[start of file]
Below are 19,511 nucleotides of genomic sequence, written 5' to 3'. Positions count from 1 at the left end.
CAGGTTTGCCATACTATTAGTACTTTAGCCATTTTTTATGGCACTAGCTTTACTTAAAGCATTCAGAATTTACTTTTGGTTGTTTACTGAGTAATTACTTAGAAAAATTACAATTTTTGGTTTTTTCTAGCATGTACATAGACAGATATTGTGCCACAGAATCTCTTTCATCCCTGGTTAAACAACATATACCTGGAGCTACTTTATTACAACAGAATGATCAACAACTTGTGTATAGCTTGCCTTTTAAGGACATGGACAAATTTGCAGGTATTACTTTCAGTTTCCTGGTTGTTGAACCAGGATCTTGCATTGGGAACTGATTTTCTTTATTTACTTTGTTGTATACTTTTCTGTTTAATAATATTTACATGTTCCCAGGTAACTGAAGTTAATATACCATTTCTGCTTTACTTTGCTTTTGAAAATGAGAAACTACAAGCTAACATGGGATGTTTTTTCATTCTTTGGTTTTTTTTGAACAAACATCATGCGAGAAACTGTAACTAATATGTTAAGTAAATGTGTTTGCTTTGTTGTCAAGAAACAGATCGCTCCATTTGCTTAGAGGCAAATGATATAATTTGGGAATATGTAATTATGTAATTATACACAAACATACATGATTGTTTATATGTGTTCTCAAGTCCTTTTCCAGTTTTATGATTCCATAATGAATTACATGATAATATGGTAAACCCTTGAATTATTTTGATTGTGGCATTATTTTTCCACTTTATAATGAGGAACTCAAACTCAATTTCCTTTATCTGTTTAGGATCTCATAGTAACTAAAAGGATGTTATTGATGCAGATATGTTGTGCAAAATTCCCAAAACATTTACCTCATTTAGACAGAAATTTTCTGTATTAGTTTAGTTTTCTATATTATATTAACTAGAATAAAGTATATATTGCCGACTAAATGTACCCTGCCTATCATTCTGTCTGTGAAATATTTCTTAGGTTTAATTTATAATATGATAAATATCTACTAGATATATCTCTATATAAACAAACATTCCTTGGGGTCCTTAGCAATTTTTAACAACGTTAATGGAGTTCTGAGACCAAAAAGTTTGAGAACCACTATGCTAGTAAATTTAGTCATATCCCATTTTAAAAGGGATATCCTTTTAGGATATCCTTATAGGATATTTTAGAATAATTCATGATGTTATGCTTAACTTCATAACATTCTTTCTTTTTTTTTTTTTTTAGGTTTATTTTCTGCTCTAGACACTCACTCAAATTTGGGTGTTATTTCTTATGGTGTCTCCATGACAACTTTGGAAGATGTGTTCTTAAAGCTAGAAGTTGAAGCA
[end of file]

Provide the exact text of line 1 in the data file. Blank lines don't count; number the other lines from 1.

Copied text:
Below are 19,511 nucleotides of genomic sequence, written 5' to 3'. Positions count from 1 at the left end.